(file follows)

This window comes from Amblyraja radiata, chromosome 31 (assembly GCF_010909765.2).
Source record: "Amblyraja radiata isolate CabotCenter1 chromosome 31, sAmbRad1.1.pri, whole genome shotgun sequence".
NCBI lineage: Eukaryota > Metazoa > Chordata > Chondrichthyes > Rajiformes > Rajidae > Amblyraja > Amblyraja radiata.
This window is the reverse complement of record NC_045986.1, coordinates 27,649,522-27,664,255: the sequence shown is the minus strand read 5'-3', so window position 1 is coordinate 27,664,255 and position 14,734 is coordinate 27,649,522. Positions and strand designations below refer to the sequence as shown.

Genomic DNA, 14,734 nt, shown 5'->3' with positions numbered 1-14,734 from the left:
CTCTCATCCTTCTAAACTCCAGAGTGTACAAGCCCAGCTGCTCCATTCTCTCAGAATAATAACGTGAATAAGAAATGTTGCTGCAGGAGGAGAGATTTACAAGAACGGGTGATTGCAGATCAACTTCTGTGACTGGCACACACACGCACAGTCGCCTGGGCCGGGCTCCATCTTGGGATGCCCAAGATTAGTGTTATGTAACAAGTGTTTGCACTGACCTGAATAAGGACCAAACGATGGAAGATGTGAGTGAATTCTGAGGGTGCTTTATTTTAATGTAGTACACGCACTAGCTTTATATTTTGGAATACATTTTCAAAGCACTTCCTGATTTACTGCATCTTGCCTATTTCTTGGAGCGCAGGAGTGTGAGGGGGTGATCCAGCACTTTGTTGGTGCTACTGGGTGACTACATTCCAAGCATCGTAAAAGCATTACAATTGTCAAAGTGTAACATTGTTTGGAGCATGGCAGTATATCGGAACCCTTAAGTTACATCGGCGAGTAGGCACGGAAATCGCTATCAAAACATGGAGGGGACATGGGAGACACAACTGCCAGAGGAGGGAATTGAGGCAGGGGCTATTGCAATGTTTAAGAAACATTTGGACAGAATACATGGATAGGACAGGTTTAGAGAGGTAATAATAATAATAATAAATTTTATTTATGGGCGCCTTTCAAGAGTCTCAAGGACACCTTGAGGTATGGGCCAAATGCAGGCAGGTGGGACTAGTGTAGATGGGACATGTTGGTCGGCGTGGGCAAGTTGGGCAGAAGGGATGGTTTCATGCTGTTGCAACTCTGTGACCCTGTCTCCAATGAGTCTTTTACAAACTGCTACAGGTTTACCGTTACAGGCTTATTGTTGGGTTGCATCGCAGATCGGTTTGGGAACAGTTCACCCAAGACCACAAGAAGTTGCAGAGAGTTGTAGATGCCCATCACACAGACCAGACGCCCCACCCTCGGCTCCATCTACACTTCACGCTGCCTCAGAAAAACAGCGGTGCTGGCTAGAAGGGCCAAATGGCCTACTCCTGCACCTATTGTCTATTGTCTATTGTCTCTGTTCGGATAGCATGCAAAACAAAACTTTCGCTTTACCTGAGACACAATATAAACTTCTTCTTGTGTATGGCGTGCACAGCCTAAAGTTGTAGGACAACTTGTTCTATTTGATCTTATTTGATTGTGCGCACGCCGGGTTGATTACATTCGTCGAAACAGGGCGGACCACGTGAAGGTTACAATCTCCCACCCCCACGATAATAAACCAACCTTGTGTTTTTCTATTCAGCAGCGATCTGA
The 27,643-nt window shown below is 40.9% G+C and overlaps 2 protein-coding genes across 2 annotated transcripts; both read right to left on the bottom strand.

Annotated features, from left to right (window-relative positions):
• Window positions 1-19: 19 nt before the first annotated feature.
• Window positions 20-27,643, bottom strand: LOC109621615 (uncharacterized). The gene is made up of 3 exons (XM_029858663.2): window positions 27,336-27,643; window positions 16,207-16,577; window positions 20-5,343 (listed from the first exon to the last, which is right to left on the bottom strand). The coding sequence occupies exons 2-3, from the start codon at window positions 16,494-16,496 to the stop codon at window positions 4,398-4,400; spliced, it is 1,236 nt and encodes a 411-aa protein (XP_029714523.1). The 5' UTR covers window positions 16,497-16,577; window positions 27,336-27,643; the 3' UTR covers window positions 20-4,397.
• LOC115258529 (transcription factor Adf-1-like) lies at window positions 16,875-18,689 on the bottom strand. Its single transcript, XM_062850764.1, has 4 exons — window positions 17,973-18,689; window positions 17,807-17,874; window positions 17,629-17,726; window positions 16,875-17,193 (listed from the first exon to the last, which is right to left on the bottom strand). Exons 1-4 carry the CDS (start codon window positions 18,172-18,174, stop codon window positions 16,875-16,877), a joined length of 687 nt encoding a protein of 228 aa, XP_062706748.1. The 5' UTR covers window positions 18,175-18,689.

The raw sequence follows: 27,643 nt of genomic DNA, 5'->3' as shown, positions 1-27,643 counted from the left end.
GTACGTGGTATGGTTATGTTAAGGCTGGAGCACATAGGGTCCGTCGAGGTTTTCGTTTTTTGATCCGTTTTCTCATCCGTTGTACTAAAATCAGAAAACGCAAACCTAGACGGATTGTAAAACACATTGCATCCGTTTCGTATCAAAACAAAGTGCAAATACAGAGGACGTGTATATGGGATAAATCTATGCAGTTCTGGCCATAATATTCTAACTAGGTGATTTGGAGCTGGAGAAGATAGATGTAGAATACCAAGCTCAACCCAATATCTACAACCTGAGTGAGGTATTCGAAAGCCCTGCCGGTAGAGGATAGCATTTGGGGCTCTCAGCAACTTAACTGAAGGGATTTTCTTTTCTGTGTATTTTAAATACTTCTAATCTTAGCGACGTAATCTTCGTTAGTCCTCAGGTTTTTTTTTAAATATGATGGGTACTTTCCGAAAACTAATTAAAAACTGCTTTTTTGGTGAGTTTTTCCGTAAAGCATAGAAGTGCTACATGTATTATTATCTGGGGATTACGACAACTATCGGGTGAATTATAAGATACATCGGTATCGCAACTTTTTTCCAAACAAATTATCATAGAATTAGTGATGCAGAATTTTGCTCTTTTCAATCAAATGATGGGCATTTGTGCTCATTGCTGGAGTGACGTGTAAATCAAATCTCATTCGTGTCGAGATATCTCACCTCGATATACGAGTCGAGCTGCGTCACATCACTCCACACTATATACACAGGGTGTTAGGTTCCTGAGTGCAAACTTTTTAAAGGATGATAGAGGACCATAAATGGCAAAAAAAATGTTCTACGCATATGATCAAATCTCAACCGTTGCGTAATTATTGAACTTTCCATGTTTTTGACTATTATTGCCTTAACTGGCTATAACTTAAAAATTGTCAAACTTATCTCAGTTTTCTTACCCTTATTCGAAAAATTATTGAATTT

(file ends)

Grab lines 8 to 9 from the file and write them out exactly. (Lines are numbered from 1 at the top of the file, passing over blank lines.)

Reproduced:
Annotated features, from left to right (window-relative positions):
• Window positions 1-19: 19 nt before the first annotated feature.